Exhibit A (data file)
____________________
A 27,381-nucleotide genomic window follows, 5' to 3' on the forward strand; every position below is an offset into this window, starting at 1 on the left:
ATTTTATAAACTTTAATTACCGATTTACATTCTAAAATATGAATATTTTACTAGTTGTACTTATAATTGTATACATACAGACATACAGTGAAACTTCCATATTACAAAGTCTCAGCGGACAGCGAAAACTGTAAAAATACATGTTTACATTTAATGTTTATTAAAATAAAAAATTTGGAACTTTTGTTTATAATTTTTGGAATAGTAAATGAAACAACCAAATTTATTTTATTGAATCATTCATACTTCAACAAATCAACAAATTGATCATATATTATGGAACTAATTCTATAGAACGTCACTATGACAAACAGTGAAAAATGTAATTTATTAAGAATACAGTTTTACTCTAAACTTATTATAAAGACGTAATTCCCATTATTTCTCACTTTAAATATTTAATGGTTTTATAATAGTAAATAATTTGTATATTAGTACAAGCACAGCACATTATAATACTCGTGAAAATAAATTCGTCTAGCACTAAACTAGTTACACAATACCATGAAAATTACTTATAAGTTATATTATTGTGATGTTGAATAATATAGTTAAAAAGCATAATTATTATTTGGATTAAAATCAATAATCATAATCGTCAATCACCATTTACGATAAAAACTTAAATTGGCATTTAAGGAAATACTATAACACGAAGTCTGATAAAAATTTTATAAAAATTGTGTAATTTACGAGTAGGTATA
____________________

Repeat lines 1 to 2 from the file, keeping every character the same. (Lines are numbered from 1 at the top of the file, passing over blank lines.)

A 27,381-nucleotide genomic window follows, 5' to 3' on the forward strand; every position below is an offset into this window, starting at 1 on the left:
ATTTTATAAACTTTAATTACCGATTTACATTCTAAAATATGAATATTTTACTAGTTGTACTTATAATTGTATACATACAGACATACAGTGAAACTTCCATATTACAAAGTCTCAGCGGACAGCGAAAACTGTAAAAATACATGTTTACATTTAATGTTTATTAAAATAAAAAATTTGGAACTTTTGTTTATAATTTTTGGAATAGTAAATGAAACAACCAAATTTATTTTATTGAATCATTCATACTTCAACAAATCAACAAATTGATCATATATTATGGAACTAATTCTATAGAACGTCACTATGACAAACAGTGAAAAATGTAATTTATTAAGAATACAGTTTTACTCTAAACTTATTATAAAGACGTAATTCCCATTATTTCTCACTTTAAATATTTAATGGTTTTATAATAGTAAATAATTTGTATATTAGTACAAGCACAGCACATTATAATACTCGTGAAAATAAATTCGTCTAGCACTAAACTAGTTACACAATACCATGAAAATTACTTATAAGTTATATTATTGTGATGTTGAATAATATAGTTAAAAAGCATAATTATTATTTGGATTAAAATCAATAATCATAATCGTCAATCACCATTTACGATAAAAACTTAAATTGGCATTTAAGGAAATACTATAACACGAAGTCTGATAAAAATTTTATAAAAATTGTGTAATTTACGAGTAGGTATA